In the first place, it has been maintained by many who have been directly familiar with the Indians in daily life, that they are cruel, vindictive, and treacherous; incapable of civilization ; and worthy only of
extermination in war or rigorous
or rigorous suppression in peace. No more candid presentation of this view can be found than in the following words of General George A. Custer, a brave fighter in the Indian wars, who finally lost his life at the hands of those whom he so sternly describes :
My firm conviction, based upon an intimate and thorough analysis of the habits of character and natural instinct of the Indian, and strengthened and supported by the almost unanimous opinion of all persons who have made the Indian problem a study, and have studied it not from a distance, but in immediate contact with all the facts bearing thereupon, is, that the Indian cannot be elevated to that great level where he can be induced to adopt any policy or mode of life varying from those to which he has ever been accustomed, by any method of teaching, argument, reasoning, or coaxing, which is not preceded and followed closely in reserve by a superior physical force. In other words, the Indian is capable of recognizing no controlling influence but that of stern, arbitrary power.*
Many other observers, with an equally good right to speak, and of a mental habit more teachable and less excitable than General Custer's, have reached the contrary conclusion.† They have recognized the fact that the elevation and education of the Indian must be a slow process ; but they have felt that he is capable both of education and of civiliza
* The Galaxy [magazine), New York, January, 1873.
| Gen. George Crook, a successful campaigner against the Indians, put on record in 1884 his belief that there was not in the State of Pennsylvania a town, of similar size, having a population more peaceful and law-abiding than the five thousand Apaches on the San Carlos reservation. Under Gen. Crook, whom these naturally fierce Indians respected, they made considerable progress in agriculture and civilized methods of living.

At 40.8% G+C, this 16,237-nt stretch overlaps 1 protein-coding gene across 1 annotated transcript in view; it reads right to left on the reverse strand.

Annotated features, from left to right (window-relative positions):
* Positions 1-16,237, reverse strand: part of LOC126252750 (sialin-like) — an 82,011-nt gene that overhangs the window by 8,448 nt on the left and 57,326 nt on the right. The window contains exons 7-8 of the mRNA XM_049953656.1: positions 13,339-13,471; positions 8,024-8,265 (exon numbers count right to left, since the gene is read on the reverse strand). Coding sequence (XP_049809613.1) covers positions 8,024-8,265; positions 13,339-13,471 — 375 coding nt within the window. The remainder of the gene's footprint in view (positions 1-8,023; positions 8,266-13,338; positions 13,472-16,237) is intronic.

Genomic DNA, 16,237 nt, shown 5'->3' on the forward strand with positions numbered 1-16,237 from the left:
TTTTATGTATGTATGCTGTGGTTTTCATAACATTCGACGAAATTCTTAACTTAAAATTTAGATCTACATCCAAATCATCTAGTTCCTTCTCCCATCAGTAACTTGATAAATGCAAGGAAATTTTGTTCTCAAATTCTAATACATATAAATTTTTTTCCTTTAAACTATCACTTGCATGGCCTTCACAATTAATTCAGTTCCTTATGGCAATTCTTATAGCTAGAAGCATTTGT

tion ; that he is less ungrateful than the Englishmen and Americans who have so often abused him; and that, whatever his present condition, his character has been lowered by long maltreatment and unrequited wrong.
“Do we of the present day really know the Indian character at all ? As well say we know the beauty of a grand old forest because we have seen the stumps and dead leaves that mark the place where once it stood." *
Leaving to the ethnologist and the philanthropist the further discussion of the Indian's character, we need do no more, at the outset of this history, than to present a few specimens of his intellectual output, chosen as most characteristic after examination of a large number. These specimens, whose genuineness is at least sufficiently established to warrant their introduction here as illustrations of the powers of Indian intellect, serve to show why the colonists in the seventeenth and eigiteenth centuries wrote books for the aborigines, as well as about them, and thought it worth while to found colleges and schools for their benefit. They also show why American poets and novelists, in later days, have deemed the Indian worth more than an angry or contemptuous chronicle in their pages.
An Algonquin traditionary account of the Creation, first partially recorded in picture- Specimens writing, then reduced to parallel verses in Literature. the Delaware dialect, and finally paraphrased in English, is as follows : 1. At first, in that place, at all times, above the earth,
* Good Company, Springfield, Mass., March, 1880.